In my short career of making birth certificates for people I remember the guys who told me, ‘don’t even worry about it – if you ever get caught’ we’ll be right here to get you out of the trouble.
I felt a bond with them since they were the focus of my problem and my wanting to help them – and also a rejection by my country for doing something for them – that America was not willing to do as it had done for the Irish, the Italians, the Cubans, the Germans, the Jews, the Africans, etc.
What was the big deal?
We were the melting pot except when it came to the generations of people who had been our brothers and sisters, raising our kids, making our gardens beautiful, feeding us their rich cooking, who built our highways and worked in our fields, raising our cattle, stocking our refrigerators with meat, vegetables, fruit and friendliness. Now it was a crime to help them.
My lawyer finally made it to the Federal Building and rescued me from the ‘bad guy – good guy’ team who refused to even let me make a phone call all day long. I had no experience in all of this – but I did know one thing. I was supposed to get to make one phone call – and I never got to make it.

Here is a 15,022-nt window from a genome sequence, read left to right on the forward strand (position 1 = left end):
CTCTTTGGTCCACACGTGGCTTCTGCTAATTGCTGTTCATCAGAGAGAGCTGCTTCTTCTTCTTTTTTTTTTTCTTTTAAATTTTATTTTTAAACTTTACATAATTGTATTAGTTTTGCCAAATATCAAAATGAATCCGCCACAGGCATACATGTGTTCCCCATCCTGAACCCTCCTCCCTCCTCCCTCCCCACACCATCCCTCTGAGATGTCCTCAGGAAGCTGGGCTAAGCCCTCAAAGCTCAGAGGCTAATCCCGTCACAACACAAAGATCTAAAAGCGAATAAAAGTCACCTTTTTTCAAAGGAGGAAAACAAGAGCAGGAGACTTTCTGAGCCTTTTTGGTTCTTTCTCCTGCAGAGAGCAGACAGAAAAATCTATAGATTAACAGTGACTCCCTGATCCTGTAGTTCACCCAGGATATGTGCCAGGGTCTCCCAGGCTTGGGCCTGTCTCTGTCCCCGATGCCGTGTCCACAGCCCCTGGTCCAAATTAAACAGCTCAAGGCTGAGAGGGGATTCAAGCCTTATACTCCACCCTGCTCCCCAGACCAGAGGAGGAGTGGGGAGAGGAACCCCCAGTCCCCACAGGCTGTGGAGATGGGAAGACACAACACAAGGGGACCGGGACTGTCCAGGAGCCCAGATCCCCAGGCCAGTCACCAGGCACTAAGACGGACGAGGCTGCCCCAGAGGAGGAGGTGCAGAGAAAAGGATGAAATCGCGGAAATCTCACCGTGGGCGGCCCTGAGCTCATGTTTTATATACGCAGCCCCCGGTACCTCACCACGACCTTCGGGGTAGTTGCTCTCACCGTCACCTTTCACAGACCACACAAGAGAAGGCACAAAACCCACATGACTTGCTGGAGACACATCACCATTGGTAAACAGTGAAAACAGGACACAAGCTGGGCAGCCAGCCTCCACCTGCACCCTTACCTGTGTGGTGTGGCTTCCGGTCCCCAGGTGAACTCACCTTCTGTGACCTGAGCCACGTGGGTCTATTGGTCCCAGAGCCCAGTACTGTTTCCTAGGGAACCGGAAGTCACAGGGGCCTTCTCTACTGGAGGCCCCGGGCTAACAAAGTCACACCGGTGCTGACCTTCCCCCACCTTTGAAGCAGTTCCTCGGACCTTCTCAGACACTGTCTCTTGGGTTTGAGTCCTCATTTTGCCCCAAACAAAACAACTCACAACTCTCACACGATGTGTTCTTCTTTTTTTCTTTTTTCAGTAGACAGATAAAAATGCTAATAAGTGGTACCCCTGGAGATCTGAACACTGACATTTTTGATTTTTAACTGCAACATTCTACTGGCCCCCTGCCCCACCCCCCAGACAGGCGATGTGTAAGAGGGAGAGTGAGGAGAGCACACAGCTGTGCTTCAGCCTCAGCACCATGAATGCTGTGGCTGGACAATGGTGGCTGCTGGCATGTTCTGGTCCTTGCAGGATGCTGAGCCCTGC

All I ever got was bad guy good guy over and over again. By the time my lawyer showed up I was so happy to see him, thinking he could surely make this nightmare go away.
When he opened up his briefcase, there was one of my birth certificates I had made for a client of his. Ooops was the consensus.
I was finally able to leave only to come back some other day. I went to a friend’s house in East Dallas. Where I thought no one was watching me. I just slept for two days and laid low.
My mind raced with all the what if’s in the world. I was just sick not knowing my future. I was such a control freak and then the embarrassment of it all hitting my friends and clients in the body shop.
When I finally went back to my body shop and opened the door – there it was – the mess strewn all over the floor in piles dumped everywhere. It was the same day the notice about my big bust came out in the Metro section of the Dallas Morning News.